Mr. Winchester to Mr. Bayard.
Berne, January 24, 1889. (Received February 5.)
Sir: The cablegram synopsis of the report made by the Immigration Investigation Committee of the House of Representatives states that the report adduces evidence to show that criminals are shipped to the United States by the officials of foreign Governments, and names Switzerland as one of two countries whose officials “persist in that course even after they have been requested to desist.” I am surprised “to see this statement, and am anxious to know upon what information it was made. It is a grave charge, and certainly has been based upon what was believed, at least by the committee, to be reliable information. It must be confessed that during the nearly four years since filling this post nothing has come to the knowledge of this legation or in any way occurred to give even color to a suspicion of such conduct on the part of the Swiss officials, federal or cantonal. And it has been a subject which has not escaped the proper and careful watchfulness, so far as practicable, of this legation and consulate-general.
The legation has occasion now to regret very much that the series of questions presented by the committee of the House of Representatives, relating to the importation of convicts, paupers, etc., into the United States, inclosed in your No. 227, of August 8, 1888, was received at a time when it was impossible to comply with its request, for reasons given in my No. 227; and the legation was compelled, as all that was possible under the circumstances, to beg that the translation of the revised emigration law of Switzerland which had been shortly before transmitted by it in No. 225, be accepted as its answer to the circular letter aforesaid. It was believed that the important changes and additions therein made showed an earnest desire on the part of the Swiss federal assembly to suppress the shipping as emigrants of all objectionable classes; and it is doubtful if any other country can produce a statute so fully meeting this evil, so far as it can be compassed by legislation, and investing its execution with more detail and thoroughness of police and judicial powers. And this legation has had no sufficient reason to doubt but that this law is sought to be enforced by the Swiss officials in perfect good faith. Previous to 1881 there existed some complaint of objectionable and assisted emigration from certain local communities in Switzerland to the United States, but after the enactment in that year of a federal law forbidding the “forwarding of persons to whom the laws of the country to which they proposed to emigrate, prohibited entry,” the practice was regarded as altogether abandoned. The Swiss are not an emigrating people, and the number of emigrants is much smaller than ten years ago. As a rule the Swiss immigrants received by the United States are in every respect desirable and fitted to make the best of citizens. They are ambitious, energetic, industrious men, with muscle and enterprise seeking to better their condition in a great and growing country. There are no foreign colonies in the United States which have given more satisfaction and more willingly and sincerely become identified with the country, its people, and institutions than those composed of the Swiss. The Swiss Government does not desire to see her people emigrate—she is not overcrowded in a European sense—there is no extreme destitution, no unreasonable public burdens, but much general comfort and contentment, with a very small idle and vicious class. It may be said that Switzerland positively obstructs emigration in refusing [Page 693]to negotiate with any foreign power a naturalization treaty, and when one of her citizens emigrates and acquires other domicile and citizenship, however distant he may be, however long his separation from her, she still clings to him, watching him with maternal solicitude, ever ready to receive him back into the fold with all his rights intact, until he has been released from his citizenship and surrendered these rights upon his own formal and specific request. When printed the legation would be pleased to have a copy of the report of the committee, and especially any statement submitted to it in reference to the Shipment of criminals from Switzerland.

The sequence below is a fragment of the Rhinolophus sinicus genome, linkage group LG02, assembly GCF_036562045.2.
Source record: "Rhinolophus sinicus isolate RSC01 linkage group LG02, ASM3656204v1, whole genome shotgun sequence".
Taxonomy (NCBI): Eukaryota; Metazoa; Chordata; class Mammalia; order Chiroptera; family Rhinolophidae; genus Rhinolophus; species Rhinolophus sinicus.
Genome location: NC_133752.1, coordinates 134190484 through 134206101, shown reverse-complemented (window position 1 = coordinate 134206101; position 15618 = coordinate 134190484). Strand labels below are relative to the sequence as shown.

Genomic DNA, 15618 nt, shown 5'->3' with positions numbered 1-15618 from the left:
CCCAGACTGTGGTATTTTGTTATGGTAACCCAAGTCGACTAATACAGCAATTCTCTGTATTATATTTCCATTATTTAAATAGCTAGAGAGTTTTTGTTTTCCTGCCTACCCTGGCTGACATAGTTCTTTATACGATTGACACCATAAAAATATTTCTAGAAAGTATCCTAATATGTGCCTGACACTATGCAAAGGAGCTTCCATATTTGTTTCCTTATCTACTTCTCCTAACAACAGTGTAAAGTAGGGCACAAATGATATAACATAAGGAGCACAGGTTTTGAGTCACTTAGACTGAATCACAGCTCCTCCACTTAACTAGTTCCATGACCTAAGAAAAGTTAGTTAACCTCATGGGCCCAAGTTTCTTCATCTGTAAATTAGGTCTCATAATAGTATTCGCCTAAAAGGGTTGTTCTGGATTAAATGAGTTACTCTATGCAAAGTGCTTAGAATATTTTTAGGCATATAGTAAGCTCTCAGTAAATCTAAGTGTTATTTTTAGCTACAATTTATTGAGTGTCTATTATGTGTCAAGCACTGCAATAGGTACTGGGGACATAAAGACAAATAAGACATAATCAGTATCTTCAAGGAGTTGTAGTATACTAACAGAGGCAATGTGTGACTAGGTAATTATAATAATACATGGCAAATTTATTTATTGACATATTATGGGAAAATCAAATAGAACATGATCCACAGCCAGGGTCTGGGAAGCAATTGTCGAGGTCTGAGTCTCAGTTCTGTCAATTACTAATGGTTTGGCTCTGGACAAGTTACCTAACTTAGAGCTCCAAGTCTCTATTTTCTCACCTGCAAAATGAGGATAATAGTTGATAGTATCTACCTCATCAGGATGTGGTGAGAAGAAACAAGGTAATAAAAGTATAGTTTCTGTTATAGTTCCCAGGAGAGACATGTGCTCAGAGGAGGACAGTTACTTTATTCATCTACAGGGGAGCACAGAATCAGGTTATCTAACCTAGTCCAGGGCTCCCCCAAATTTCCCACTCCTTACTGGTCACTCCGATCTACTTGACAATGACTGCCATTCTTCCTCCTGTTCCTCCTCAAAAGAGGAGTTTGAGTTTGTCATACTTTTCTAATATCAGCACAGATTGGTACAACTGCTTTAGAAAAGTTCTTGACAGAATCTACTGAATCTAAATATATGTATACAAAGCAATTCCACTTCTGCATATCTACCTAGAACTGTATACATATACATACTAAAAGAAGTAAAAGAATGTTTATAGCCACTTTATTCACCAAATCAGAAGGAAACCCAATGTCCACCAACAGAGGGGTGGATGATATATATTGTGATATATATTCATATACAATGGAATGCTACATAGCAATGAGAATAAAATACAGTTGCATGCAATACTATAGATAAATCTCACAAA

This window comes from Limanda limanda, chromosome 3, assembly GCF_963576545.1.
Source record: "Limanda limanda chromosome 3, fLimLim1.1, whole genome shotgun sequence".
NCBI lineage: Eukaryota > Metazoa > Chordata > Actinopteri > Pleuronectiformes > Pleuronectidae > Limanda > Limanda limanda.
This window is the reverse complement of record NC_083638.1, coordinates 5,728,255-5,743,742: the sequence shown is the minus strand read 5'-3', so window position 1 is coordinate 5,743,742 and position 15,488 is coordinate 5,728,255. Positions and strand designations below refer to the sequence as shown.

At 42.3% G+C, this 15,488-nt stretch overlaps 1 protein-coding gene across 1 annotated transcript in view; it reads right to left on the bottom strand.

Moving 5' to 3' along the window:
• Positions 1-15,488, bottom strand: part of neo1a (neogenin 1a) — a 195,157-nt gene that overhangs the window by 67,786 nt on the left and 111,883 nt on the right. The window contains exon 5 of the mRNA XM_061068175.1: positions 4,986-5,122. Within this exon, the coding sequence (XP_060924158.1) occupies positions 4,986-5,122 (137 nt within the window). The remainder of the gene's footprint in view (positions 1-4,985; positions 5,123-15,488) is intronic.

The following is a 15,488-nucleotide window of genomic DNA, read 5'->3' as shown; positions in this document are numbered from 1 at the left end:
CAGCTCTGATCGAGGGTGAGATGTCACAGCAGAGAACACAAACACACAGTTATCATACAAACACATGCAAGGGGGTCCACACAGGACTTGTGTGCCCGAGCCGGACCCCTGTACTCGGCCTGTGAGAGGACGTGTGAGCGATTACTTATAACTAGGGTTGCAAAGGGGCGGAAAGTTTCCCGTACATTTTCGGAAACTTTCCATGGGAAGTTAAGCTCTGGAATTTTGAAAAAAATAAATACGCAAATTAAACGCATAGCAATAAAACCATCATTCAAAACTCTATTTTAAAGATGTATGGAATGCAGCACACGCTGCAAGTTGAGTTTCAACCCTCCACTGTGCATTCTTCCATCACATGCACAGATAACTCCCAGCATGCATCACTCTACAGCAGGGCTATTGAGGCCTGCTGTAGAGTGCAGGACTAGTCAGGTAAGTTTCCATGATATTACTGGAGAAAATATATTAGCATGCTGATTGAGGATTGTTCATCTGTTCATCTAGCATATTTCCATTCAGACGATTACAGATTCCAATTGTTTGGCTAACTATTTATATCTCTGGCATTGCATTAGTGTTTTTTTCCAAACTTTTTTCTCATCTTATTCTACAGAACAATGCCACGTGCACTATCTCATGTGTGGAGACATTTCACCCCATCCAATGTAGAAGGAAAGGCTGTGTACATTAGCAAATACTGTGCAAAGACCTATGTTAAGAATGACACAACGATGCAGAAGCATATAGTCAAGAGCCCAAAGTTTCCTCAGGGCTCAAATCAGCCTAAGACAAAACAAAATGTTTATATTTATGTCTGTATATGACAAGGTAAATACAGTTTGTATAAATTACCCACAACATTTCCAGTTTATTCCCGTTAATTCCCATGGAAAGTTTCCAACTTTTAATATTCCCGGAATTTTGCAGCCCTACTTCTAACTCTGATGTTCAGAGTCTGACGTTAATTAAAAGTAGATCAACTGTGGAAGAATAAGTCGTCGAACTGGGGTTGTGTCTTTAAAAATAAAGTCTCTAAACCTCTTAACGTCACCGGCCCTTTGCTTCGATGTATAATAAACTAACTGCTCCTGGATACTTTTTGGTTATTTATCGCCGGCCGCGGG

I am, etc.,